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I would have to agree with Glass_Knife, you should favor composition over monolithic inheritance trees. Basically what that means is that an in game object(or entity) is made up of mutiple components. So for example if you had a Iron sword, it could have a wieldable component, a sword component, an iron component, it might even have a firey enchantment component.

 

This is another way to go.  I'm actually not suggesting any design up front.  Just code up what you need doing the simplest thing possible (i.e. no inheritance or composition or anything).  When you find you keep writing the same stuff over and over again, refactor to common code.  This may be a base class with child classes, or it may be objects composed of other objects.

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I would have to agree with Glass_Knife, you should favor composition over monolithic inheritance trees. Basically what that means is that an in game object(or entity) is made up of mutiple components. So for example if you had a Iron sword, it could have a wieldable component, a sword component, an iron component, it might even have a firey enchantment component.

 

This is another way to go.  I'm actually not suggesting any design up front.  Just code up what you need doing the simplest thing possible (i.e. no inheritance or composition or anything).  When you find you keep writing the same stuff over and over again, refactor to common code.  This may be a base class with child classes, or it may be objects composed of other objects.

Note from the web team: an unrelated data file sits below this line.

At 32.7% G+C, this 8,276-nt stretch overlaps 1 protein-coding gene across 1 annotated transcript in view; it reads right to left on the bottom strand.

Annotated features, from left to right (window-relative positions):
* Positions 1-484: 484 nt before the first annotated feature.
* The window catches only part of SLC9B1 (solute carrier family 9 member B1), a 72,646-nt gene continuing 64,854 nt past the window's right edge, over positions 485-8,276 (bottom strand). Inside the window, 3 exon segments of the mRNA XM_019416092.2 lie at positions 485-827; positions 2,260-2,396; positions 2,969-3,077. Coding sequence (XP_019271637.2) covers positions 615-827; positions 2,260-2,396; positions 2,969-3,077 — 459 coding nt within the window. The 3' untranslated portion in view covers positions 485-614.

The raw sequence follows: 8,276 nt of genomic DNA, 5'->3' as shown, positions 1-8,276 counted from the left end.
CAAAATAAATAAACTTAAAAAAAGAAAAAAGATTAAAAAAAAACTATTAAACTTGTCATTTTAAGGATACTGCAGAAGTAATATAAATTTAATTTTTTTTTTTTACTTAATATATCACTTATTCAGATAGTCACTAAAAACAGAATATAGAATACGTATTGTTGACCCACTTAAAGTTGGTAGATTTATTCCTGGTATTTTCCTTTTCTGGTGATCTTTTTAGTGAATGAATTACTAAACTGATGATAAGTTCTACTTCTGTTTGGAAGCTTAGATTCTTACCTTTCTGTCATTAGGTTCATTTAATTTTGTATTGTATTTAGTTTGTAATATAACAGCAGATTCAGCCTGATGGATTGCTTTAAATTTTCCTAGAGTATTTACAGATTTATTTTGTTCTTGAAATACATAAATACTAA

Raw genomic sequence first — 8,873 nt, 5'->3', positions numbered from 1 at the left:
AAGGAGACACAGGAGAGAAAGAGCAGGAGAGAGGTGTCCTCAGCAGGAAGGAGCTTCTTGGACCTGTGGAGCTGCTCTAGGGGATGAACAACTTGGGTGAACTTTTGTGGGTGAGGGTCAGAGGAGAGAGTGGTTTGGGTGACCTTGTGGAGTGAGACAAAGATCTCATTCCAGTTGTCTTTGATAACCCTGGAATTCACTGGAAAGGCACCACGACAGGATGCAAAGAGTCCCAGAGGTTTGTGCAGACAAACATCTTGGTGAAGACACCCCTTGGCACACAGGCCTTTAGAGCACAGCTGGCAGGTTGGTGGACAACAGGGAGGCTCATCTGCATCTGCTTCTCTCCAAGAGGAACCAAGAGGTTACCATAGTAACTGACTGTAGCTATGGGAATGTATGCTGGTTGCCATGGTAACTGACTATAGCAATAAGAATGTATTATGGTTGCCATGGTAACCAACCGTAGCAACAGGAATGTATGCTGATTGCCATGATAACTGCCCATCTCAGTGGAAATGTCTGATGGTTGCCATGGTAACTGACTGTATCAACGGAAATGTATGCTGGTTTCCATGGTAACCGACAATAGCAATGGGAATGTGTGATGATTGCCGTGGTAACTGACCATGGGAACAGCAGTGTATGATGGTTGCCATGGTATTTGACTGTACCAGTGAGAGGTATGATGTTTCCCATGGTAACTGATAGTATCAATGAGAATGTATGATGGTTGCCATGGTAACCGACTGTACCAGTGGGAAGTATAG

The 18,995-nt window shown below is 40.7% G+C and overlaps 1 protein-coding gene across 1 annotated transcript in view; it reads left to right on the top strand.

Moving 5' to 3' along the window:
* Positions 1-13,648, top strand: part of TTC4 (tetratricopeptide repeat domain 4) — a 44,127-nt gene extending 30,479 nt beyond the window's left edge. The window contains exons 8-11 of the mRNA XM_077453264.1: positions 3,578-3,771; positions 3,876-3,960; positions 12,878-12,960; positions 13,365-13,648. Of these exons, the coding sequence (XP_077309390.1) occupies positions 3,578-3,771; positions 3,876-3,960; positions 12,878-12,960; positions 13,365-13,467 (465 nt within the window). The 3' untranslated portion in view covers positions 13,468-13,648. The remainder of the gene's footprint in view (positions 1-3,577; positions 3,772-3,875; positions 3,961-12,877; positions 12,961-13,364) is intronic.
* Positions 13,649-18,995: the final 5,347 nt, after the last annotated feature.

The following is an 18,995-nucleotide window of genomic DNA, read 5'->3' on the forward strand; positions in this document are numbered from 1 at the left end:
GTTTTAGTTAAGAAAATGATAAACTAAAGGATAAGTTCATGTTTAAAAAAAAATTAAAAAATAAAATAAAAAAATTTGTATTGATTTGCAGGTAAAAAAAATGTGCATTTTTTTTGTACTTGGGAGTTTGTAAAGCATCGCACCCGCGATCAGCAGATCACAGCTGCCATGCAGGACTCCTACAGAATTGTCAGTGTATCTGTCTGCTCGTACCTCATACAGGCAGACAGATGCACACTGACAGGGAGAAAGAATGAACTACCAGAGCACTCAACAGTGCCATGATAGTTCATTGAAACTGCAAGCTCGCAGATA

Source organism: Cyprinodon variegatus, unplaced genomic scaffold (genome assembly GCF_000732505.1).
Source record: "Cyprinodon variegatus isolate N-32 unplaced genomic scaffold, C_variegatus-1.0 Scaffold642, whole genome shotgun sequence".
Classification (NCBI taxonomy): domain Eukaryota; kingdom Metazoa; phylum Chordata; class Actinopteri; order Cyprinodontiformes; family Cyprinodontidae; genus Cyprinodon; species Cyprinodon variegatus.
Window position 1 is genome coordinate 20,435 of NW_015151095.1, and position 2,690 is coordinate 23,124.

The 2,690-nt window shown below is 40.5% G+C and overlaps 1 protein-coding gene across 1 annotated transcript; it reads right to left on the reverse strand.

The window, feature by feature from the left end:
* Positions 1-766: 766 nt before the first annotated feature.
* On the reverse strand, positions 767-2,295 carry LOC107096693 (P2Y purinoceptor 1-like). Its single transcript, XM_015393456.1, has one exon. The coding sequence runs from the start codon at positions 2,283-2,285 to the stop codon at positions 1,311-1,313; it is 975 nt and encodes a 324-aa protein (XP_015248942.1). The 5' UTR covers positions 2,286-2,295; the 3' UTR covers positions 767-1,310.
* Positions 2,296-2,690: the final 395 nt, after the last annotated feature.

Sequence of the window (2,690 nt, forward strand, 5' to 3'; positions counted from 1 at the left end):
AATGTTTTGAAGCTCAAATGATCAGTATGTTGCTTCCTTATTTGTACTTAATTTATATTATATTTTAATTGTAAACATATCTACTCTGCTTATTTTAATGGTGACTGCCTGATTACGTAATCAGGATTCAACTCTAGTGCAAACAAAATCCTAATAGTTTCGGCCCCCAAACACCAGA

That's probably the best way to go, what I described may very well be overkill for this particular project. You should probably go with the simplest possible approach to get what you need to do done, there's no need to over complicate things.

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 When you find you keep writing the same stuff over and over again, refactor to common code.  This may be a base class with child classes, or it may be objects composed of other objects.

 

that's what i was trying to avoid. I was trying to anticipate what I would need to re write.

 

I looked up "is - a" and "has a" relationships here: 

 

It seems to me that Health item and equipable items could share common attributes so it "is a " type of item.

 

I was also thinking of making a large item class and picking and choosing which values to use in different constructors (not sure if i mentioned this before). Is this what some of you are talking about?

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that's what i was trying to avoid. I was trying to anticipate what I would need to re write.

 

Number of times I have designed an API and had the end result match the design = 0.

 

As an example, let us say you have an Equipable base class, and then a HealthItem which "is a" Equipable item.  Later you come up with different kinds of PowerUps, that aren't equipable but bestow some temporary benefit.  Then you make a MagicBooster that "is a" PowerUp.

 

Months later you try to create a MegaHealthBooster, that is a HealthItem and is a MagicBooster.  But now you have multiple inheritance, which is bad in C++ and not even allowed in many other languages.  To get around this, you'll have to redesign your classes or create some silly hacks that will cause weird bugs down the line.  

 

Just be aware that this will be an issue if you take the "BaseClass / ChildClass" design.

 

If you had game objects that are composed of other objects, then a MHB that contains a HealthItem and a MagicBooster is easier.